Premier Doug Ford announced the loosening of restrictions June 8 as Ontario moved into stage 2 of its reopening plan. With Ontario churches reopening, Quebec is the only Canadian province yet to resume public Masses in some form.
But not all Catholic churches in Ontario reopened June 12. They will need to develop protocols to provide added hygiene, allow parishioners to maintain proper distancing and ensure that no more than 30% of the pews are occupied.
Bishop Ronald Fabbro of London, Ontario, said the news must be tempered with patience and health and safety remains paramount. “I ask for your patience. We have been working hard to prepare for the re-opening of churches, but we will need to make sure our communities can worship safely,” he said.
Robert Du Broy, communications director for the Archdiocese of Ottawa-Cornwall, Ontario, said some churches in the archdiocese are more prepared to open quickly than others. He said it will be left to individual churches to decide if they have the necessary number of volunteers and sanitary precautions and other safe-distancing measures in place.
Bishop Douglas Crosby of Hamilton, Ontario, said the reopening brings new challenges and the church will not look the same as it did pre-pandemic.
“We can expect instructions about social distancing, use of hand sanitizers and face masks, and how to receive holy Communion, among other things,” said Bishop Crosby. “We count on the goodwill of everybody to assure the safety of priests and congregation. Some of this will not be easy, but together we can do it.”
The bishops said their current guidelines for public celebrations of the Mass remain in effect for now: sign up to attend, physical distancing, contact tracing, hand sanitizing, no singing, and requiring masks for volunteers and all those who wish to receive Communion.
“We are grateful to all those who have worked so hard to make the necessary preparations, and to our parishioners for the patience and the responsibility toward others that they have demonstrated as they have returned to Mass,” Alberta’s bishops said June 9.
Back in Maine, Julie Ann Smyth, a member of Good Shepherd Parish in Biddeford, was one of those brought to tears by being able to attend Mass in church once again.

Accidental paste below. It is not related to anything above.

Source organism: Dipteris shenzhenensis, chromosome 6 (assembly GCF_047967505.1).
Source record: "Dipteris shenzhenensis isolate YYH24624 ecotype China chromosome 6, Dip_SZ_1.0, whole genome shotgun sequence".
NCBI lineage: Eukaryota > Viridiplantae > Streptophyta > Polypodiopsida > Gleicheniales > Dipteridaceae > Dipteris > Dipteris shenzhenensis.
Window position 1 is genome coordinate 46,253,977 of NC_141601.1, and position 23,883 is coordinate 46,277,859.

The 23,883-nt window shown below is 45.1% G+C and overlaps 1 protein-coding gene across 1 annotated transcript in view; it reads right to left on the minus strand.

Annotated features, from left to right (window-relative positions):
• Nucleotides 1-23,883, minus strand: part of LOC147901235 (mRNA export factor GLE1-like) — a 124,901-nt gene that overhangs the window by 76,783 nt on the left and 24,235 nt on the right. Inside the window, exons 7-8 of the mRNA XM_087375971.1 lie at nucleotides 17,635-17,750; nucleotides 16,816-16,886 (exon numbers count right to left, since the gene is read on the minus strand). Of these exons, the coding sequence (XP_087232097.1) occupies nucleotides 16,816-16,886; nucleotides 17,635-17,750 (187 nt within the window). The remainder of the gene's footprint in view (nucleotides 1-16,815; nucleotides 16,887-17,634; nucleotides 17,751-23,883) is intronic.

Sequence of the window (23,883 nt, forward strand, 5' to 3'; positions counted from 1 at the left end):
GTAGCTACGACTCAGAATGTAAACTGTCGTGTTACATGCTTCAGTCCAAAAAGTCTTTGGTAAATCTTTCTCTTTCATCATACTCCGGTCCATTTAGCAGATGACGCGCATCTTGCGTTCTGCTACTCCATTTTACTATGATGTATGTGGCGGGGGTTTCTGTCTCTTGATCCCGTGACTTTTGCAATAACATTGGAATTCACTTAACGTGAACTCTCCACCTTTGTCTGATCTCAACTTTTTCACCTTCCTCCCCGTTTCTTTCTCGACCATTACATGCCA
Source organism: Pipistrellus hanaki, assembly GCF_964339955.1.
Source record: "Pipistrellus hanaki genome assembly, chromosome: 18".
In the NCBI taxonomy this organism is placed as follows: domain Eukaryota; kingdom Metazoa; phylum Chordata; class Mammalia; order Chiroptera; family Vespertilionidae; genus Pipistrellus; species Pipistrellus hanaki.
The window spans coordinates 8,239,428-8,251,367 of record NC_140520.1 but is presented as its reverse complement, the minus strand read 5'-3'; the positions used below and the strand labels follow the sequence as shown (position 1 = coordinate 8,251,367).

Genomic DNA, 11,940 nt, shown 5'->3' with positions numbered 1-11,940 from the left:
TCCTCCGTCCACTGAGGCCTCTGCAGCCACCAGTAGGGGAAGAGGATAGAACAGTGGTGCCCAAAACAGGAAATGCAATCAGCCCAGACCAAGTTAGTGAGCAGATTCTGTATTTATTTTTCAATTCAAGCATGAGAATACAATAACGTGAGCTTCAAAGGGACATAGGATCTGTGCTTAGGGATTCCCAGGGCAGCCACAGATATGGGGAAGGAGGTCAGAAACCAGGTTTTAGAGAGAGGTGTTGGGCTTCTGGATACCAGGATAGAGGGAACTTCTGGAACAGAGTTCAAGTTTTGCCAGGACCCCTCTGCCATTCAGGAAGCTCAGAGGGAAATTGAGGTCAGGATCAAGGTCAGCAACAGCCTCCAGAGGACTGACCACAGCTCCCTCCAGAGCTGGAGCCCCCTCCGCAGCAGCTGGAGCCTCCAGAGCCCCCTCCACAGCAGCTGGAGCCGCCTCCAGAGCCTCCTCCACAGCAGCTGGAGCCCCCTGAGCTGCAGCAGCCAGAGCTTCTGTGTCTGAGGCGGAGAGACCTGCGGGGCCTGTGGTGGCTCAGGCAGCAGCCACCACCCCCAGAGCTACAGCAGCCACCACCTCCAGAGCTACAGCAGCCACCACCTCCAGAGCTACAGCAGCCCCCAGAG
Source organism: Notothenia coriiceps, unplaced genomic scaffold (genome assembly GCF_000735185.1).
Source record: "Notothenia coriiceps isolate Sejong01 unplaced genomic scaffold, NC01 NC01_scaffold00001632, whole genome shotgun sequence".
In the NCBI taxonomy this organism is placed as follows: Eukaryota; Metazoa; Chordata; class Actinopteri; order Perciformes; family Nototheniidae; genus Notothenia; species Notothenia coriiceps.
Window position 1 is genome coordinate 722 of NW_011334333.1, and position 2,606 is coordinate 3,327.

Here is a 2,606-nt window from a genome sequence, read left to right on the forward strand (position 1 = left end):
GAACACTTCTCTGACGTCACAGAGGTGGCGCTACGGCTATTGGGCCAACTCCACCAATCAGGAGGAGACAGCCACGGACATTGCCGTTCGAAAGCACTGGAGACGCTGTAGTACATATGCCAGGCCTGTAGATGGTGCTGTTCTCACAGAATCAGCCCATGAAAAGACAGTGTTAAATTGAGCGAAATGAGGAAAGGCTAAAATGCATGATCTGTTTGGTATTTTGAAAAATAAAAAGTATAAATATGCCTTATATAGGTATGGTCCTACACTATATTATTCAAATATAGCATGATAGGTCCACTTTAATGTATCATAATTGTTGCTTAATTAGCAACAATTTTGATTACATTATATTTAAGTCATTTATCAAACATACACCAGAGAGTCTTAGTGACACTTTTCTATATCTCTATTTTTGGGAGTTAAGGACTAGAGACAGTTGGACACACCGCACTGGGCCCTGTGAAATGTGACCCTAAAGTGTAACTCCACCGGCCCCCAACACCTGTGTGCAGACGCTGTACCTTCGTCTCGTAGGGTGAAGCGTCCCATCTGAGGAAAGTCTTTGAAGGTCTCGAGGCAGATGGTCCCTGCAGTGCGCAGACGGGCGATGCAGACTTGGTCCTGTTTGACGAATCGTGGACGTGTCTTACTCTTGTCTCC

“As soon as the opening song started playing, I teared up. It was overwhelming to think about the past two months,” she said. “To return to the pew and to be with others who share your love of your faith, it was just so special.”

Contributing to this story were the staff of Angelus in Los Angeles, Mickey Conlon at The Catholic Register in Toronto and Andrew Ehrkamp of Grandin Media.

Bishops ‘sickened’ by Floyd’s death, say racism ‘real and present danger’

By Julie Asher
WASHINGTON (CNS) – The U.S. Catholic bishops said May 29 they “are broken-hearted, sickened and outraged to watch another video of an African American man being killed before our very eyes.”
“What’s more astounding is that this is happening within mere weeks of several other such occurrences. This is the latest wake-up call that needs to be answered by each of us in a spirit of determined conversion,” they said in a statement about the May 25 death of George Floyd while in police custody in Minneapolis.
In recent weeks, Ahmaud Arbery, an unarmed 25-year-old African American man in Georgia, was fatally shot ,and three white men were arrested and are facing murder charges in his death. In March, Breonna Taylor, a 26-year-old African American woman, died at the hands of white police officers when they entered her apartment in Louisville, Kentucky.